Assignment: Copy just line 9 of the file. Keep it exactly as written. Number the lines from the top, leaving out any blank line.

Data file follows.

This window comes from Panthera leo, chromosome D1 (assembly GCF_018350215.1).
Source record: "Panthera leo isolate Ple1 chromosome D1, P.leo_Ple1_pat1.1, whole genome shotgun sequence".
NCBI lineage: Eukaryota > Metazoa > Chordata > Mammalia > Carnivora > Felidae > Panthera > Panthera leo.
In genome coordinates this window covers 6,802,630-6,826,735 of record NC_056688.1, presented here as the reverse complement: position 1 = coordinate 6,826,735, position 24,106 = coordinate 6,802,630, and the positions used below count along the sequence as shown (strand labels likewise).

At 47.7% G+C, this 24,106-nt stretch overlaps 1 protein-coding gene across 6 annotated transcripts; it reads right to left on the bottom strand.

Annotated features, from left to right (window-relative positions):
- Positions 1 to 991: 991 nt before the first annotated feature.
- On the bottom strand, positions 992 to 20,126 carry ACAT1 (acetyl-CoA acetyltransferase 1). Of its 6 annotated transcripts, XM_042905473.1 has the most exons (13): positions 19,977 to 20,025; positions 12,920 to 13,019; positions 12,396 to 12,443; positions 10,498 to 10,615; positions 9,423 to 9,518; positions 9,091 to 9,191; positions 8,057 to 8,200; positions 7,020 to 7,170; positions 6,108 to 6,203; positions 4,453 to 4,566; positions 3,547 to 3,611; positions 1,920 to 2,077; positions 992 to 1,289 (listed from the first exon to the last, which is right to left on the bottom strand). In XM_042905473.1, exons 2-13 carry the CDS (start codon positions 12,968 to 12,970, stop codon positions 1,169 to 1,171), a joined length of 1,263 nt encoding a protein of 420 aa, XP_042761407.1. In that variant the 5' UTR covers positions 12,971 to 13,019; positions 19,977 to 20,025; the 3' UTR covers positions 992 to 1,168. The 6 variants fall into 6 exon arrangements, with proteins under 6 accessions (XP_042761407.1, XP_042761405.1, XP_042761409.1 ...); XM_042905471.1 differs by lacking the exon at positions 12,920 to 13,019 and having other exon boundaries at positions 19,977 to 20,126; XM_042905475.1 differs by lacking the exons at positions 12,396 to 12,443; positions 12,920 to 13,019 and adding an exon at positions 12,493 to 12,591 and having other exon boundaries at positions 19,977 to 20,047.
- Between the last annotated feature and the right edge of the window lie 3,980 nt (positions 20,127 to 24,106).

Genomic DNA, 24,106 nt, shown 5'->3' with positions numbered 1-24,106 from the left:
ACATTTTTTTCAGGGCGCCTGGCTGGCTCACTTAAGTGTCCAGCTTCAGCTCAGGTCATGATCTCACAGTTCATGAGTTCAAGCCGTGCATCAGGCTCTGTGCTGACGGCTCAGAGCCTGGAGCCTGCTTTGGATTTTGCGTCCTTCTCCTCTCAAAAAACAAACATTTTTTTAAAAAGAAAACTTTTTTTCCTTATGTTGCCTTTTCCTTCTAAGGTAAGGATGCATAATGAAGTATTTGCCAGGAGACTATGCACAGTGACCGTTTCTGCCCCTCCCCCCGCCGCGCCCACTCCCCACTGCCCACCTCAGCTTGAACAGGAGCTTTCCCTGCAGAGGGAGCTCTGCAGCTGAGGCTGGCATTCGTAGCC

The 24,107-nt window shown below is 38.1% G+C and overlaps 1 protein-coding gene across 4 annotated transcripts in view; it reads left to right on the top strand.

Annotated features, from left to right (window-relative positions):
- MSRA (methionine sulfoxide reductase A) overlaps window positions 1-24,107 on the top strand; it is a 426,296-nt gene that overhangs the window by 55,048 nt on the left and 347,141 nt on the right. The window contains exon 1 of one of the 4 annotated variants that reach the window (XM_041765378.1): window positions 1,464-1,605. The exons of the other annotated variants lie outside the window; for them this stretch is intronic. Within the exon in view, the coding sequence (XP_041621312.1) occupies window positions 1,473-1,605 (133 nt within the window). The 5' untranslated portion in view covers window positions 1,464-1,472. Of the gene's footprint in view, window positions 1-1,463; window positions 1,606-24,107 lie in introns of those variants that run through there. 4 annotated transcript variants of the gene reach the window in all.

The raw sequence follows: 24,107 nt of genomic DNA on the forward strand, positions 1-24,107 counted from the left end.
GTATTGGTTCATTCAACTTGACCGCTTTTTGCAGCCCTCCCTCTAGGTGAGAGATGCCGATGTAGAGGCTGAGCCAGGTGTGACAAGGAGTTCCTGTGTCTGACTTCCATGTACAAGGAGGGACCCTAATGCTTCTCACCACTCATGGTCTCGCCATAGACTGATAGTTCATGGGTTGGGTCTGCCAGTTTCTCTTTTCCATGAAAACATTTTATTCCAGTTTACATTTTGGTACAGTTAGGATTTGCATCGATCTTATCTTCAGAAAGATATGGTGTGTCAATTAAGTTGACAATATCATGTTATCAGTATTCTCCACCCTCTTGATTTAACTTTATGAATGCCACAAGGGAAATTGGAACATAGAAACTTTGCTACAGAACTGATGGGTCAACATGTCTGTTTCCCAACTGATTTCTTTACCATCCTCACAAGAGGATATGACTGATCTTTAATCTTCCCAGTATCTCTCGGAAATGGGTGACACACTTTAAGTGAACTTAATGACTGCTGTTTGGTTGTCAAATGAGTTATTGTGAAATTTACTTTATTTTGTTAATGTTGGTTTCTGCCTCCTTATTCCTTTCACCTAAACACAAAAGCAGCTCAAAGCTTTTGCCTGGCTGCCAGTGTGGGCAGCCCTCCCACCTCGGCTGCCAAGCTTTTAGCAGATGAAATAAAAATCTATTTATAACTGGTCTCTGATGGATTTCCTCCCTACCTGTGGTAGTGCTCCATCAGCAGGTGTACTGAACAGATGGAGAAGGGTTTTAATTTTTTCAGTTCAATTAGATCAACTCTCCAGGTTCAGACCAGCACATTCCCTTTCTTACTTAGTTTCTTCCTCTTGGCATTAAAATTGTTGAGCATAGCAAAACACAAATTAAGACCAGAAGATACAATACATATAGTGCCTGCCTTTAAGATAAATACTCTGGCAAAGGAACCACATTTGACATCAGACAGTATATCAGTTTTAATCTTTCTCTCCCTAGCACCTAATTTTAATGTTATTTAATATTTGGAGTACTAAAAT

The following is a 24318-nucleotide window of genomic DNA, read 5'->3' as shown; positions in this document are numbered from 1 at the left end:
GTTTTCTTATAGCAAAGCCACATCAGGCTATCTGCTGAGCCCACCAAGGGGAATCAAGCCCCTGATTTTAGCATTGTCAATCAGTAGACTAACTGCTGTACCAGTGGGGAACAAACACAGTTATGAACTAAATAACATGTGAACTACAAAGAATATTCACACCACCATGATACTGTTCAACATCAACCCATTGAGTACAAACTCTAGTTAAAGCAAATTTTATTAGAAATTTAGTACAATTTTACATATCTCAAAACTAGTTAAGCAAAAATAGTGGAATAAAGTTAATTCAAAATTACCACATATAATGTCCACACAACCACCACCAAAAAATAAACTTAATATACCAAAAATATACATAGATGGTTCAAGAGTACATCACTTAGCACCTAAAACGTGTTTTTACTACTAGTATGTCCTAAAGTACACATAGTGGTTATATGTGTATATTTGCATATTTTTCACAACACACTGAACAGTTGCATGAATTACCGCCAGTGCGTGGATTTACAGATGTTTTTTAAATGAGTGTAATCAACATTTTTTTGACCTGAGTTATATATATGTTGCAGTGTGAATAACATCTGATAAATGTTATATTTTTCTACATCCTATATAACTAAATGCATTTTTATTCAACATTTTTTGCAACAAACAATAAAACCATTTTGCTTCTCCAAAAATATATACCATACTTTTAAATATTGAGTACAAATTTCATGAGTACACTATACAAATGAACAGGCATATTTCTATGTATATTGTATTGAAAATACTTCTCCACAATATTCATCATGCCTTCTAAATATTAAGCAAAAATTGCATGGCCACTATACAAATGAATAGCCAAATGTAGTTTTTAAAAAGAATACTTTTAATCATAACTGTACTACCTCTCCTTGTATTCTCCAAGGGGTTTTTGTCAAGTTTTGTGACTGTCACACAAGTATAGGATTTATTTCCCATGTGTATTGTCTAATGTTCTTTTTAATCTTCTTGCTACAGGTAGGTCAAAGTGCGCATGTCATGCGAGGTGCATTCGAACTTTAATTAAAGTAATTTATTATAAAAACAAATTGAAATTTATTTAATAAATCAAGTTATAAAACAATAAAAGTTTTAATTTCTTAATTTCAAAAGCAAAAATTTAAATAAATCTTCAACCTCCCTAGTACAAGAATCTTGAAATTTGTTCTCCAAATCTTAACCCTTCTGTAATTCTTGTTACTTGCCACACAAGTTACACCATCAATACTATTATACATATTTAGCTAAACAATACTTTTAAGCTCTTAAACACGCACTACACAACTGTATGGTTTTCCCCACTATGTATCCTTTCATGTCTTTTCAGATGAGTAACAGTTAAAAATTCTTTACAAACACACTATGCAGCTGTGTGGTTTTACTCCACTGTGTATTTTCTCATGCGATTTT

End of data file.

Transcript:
- Between the last annotated feature and the right edge of the window lie 3,980 nt (positions 20,127 to 24,106).